Tanzania: Arusha It Is for Kabuga, Judge Rules

Aruling that the trial of Félicien Kabuga, the alleged top financier of the 1994 Genocide against the Tutsi, will be held at the International Residual Mechanism for Criminal Tribunals (IRMCT) in Arusha, Tanzania, has broken the hearts of survivors who wanted him tried in Rwanda where he is said to have committed the crimes.

The ruling on Wednesday by Judge William H. Sekule also blocks Kabuga's trial from being held in The Hague, Netherlands, at the IRMCT Appeals chamber, a proposition that had been requested by Serge Brammertz, the chief prosecutor for the International Criminal Tribunal.

Kabuga, who was arrested earlier this month in Paris after 26 years on the run, is expected to be transferred to the war crimes tribunal in Arusha.

The judge dismissed a motion by the chief prosecutor for Mr Kabuga's arrest warrant to be modified for him to be temporarily transferred to The Hague, due to air travel restrictions caused by the global coronavirus pandemic.

The motion's reliance upon "potential" litigation before French courts opposing Mr Kabuga's transfer to Arusha, which the prosecutor asserts might delay it, is not a sufficiently compelling basis to modify the Arrest Warrant and Order for Transfer at this time," he ruled.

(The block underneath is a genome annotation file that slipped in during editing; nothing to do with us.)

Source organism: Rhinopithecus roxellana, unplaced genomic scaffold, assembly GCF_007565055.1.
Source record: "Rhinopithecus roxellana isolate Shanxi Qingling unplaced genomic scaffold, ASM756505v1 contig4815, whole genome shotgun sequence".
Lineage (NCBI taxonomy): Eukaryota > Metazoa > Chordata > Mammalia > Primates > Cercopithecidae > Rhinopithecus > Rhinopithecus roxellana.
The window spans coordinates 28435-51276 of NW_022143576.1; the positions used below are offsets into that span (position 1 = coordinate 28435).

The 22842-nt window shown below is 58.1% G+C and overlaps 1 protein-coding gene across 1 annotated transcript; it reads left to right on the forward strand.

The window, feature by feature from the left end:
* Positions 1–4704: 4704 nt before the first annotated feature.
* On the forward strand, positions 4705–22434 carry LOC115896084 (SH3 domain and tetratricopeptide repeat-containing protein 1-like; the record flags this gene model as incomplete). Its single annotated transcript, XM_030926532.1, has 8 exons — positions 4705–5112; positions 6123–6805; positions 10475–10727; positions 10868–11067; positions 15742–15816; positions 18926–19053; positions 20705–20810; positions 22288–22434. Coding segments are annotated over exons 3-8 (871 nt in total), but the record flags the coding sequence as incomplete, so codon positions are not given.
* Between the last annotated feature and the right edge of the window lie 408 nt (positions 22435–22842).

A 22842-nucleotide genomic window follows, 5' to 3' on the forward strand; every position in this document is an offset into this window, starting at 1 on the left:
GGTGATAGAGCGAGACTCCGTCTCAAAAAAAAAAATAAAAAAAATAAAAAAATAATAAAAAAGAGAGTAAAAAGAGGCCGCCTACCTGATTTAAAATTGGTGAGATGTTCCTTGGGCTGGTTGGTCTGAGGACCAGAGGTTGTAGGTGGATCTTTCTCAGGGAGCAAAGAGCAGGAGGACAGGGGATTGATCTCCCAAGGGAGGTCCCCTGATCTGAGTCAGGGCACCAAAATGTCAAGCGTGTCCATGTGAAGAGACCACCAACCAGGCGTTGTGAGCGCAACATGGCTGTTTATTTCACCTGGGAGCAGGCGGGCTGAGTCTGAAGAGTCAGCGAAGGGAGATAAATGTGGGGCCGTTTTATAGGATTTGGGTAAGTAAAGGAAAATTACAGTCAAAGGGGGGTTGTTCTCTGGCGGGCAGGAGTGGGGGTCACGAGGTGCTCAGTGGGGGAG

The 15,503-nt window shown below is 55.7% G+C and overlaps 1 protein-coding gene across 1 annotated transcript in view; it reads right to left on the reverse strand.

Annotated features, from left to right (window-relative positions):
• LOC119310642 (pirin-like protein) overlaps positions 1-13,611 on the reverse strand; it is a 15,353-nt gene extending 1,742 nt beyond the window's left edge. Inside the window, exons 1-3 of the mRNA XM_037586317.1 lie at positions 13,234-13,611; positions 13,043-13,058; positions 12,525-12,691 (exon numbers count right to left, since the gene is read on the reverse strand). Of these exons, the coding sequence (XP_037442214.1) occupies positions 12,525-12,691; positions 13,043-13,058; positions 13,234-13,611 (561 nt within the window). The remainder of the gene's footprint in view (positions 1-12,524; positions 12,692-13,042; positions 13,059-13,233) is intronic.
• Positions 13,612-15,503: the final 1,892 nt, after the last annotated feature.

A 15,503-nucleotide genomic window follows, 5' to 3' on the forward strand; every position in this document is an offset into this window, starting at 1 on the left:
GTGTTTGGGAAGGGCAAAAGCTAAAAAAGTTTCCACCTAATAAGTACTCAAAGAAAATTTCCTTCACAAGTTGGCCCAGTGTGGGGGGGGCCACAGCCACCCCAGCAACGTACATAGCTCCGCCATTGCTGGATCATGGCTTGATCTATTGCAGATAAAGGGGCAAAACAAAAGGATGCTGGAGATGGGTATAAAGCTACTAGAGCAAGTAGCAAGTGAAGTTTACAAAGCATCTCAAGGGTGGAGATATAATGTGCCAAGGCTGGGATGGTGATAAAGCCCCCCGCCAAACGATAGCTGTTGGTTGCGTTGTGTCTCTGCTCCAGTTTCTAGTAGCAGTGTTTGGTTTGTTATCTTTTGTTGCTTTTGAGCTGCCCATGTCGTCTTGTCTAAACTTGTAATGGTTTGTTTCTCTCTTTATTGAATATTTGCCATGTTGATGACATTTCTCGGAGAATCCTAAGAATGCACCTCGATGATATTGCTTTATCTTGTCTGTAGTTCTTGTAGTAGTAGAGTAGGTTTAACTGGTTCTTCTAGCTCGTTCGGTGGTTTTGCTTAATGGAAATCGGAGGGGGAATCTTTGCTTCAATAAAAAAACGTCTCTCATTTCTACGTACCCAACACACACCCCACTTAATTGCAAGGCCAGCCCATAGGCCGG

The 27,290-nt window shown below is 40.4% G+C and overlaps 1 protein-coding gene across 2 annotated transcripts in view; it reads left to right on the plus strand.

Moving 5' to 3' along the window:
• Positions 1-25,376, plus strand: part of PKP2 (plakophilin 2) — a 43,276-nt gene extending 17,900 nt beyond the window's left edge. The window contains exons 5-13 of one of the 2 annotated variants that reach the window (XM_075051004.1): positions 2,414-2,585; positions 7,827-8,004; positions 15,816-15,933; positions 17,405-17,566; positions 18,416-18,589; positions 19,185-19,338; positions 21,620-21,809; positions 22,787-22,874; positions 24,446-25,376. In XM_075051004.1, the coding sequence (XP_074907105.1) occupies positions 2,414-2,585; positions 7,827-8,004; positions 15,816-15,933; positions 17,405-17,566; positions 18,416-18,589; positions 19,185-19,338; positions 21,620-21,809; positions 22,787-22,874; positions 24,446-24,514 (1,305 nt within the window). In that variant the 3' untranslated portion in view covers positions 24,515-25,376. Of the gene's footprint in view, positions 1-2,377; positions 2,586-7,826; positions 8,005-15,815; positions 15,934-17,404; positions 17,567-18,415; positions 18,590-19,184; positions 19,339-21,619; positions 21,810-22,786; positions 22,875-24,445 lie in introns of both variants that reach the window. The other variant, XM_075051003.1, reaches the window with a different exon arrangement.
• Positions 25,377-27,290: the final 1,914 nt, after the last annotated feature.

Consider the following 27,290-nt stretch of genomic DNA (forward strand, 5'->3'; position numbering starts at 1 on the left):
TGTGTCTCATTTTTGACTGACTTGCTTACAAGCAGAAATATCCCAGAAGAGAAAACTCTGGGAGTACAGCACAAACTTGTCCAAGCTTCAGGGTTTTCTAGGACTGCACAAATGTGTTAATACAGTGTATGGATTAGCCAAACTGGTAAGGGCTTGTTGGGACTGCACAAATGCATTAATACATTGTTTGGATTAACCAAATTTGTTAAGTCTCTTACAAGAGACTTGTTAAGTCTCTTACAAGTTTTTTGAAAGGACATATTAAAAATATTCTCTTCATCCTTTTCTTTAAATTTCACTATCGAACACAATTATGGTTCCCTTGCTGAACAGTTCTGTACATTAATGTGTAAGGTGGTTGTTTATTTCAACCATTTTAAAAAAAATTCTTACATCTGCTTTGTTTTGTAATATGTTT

"In view of the above, the motion is not sufficiently supported. If transfer to the Arusha Branch is not possible at the relevant time, appropriate relief may be sought. For the foregoing reasons, I dismiss the motion."

Earlier, genocide survivors in Rwanda and abroad had signed a petition requesting for his trial to be held "where he committed the alleged crimes".

"On behalf of survivors of the genocide against the Tutsi, Ibuka and its partner survivors' organisations would like to articulate their gentle request to the IRMCT and UNSC for the referral of Félicien Kabuga to stand trial in Rwanda where he committed the alleged crimes."

Rwandan prosecutors say they respect the decision to try Kabuga in Arusha, and are actively working with prosecutors to provide evidence required in the impending trial.

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